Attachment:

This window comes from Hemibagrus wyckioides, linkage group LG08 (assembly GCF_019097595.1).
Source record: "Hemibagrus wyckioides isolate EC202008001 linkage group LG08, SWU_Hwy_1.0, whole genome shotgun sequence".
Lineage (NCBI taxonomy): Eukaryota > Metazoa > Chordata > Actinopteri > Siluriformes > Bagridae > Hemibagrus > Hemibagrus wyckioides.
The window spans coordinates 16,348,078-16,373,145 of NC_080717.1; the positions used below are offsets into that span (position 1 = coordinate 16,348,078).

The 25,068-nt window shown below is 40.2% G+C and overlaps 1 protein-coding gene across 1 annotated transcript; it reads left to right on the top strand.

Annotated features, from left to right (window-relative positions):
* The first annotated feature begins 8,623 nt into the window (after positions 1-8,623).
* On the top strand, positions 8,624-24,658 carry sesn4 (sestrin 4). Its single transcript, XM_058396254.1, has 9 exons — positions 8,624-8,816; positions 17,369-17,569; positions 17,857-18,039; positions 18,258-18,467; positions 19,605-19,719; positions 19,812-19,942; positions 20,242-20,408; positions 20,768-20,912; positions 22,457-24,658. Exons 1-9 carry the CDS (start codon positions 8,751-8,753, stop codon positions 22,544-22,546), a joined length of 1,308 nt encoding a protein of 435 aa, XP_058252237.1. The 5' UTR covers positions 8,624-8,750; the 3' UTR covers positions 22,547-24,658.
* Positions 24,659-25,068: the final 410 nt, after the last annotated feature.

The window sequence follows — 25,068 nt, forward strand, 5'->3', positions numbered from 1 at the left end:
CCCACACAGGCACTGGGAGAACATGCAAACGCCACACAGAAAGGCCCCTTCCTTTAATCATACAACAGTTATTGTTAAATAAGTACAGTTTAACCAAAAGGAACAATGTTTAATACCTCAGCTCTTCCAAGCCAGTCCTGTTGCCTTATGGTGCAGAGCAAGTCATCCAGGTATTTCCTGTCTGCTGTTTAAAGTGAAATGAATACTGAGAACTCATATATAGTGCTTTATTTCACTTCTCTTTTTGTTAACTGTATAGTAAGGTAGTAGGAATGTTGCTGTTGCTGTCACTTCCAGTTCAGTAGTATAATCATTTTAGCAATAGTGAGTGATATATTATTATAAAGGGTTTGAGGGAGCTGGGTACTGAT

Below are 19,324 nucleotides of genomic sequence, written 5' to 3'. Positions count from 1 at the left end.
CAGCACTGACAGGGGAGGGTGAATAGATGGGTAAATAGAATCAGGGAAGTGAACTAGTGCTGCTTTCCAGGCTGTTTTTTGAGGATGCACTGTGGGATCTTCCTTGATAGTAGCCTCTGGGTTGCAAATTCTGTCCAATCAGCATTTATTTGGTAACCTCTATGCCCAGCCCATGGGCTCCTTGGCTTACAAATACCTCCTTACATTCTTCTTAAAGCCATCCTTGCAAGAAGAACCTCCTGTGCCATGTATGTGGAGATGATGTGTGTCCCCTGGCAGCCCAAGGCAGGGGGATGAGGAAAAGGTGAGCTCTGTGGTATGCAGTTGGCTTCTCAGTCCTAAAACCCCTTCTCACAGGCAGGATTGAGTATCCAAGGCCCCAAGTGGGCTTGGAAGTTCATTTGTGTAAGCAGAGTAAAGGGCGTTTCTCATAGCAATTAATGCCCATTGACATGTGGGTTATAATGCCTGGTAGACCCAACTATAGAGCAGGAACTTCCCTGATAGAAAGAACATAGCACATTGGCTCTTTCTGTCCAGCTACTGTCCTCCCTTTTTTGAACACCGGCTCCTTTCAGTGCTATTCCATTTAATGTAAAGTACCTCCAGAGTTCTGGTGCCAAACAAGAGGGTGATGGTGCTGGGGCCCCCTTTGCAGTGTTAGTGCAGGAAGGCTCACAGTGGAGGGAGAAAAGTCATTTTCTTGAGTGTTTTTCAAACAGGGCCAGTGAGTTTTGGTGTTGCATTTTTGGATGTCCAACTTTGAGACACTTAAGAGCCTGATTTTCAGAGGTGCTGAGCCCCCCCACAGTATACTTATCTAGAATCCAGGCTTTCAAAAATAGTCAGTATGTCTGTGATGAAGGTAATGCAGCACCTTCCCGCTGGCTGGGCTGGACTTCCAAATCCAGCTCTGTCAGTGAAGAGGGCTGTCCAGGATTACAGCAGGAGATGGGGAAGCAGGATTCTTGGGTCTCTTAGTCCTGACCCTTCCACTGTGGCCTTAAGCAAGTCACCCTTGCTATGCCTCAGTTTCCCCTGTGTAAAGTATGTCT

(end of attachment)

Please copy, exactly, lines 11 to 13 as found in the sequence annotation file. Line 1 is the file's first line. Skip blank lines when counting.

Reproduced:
CCCACACAGGCACTGGGAGAACATGCAAACGCCACACAGAAAGGCCCCTTCCTTTAATCATACAACAGTTATTGTTAAATAAGTACAGTTTAACCAAAAGGAACAATGTTTAATACCTCAGCTCTTCCAAGCCAGTCCTGTTGCCTTATGGTGCAGAGCAAGTCATCCAGGTATTTCCTGTCTGCTGTTTAAAGTGAAATGAATACTGAGAACTCATATATAGTGCTTTATTTCACTTCTCTTTTTGTTAACTGTATAGTAAGGTAGTAGGAATGTTGCTGTTGCTGTCACTTCCAGTTCAGTAGTATAATCATTTTAGCAATAGTGAGTGATATATTATTATAAAGGGTTTGAGGGAGCTGGGTACTGAT

Below are 19,324 nucleotides of genomic sequence, written 5' to 3'. Positions count from 1 at the left end.
CAGCACTGACAGGGGAGGGTGAATAGATGGGTAAATAGAATCAGGGAAGTGAACTAGTGCTGCTTTCCAGGCTGTTTTTTGAGGATGCACTGTGGGATCTTCCTTGATAGTAGCCTCTGGGTTGCAAATTCTGTCCAATCAGCATTTATTTGGTAACCTCTATGCCCAGCCCATGGGCTCCTTGGCTTACAAATACCTCCTTACATTCTTCTTAAAGCCATCCTTGCAAGAAGAACCTCCTGTGCCATGTATGTGGAGATGATGTGTGTCCCCTGGCAGCCCAAGGCAGGGGGATGAGGAAAAGGTGAGCTCTGTGGTATGCAGTTGGCTTCTCAGTCCTAAAACCCCTTCTCACAGGCAGGATTGAGTATCCAAGGCCCCAAGTGGGCTTGGAAGTTCATTTGTGTAAGCAGAGTAAAGGGCGTTTCTCATAGCAATTAATGCCCATTGACATGTGGGTTATAATGCCTGGTAGACCCAACTATAGAGCAGGAACTTCCCTGATAGAAAGAACATAGCACATTGGCTCTTTCTGTCCAGCTACTGTCCTCCCTTTTTTGAACACCGGCTCCTTTCAGTGCTATTCCATTTAATGTAAAGTACCTCCAGAGTTCTGGTGCCAAACAAGAGGGTGATGGTGCTGGGGCCCCCTTTGCAGTGTTAGTGCAGGAAGGCTCACAGTGGAGGGAGAAAAGTCATTTTCTTGAGTGTTTTTCAAACAGGGCCAGTGAGTTTTGGTGTTGCATTTTTGGATGTCCAACTTTGAGACACTTAAGAGCCTGATTTTCAGAGGTGCTGAGCCCCCCCACAGTATACTTATCTAGAATCCAGGCTTTCAAAAATAGTCAGTATGTCTGTGATGAAGGTAATGCAGCACCTTCCCGCTGGCTGGGCTGGACTTCCAAATCCAGCTCTGTCAGTGAAGAGGGCTGTCCAGGATTACAGCAGGAGATGGGGAAGCAGGATTCTTGGGTCTCTTAGTCCTGACCCTTCCACTGTGGCCTTAAGCAAGTCACCCTTGCTATGCCTCAGTTTCCCCTGTGTAAAGTATGTCT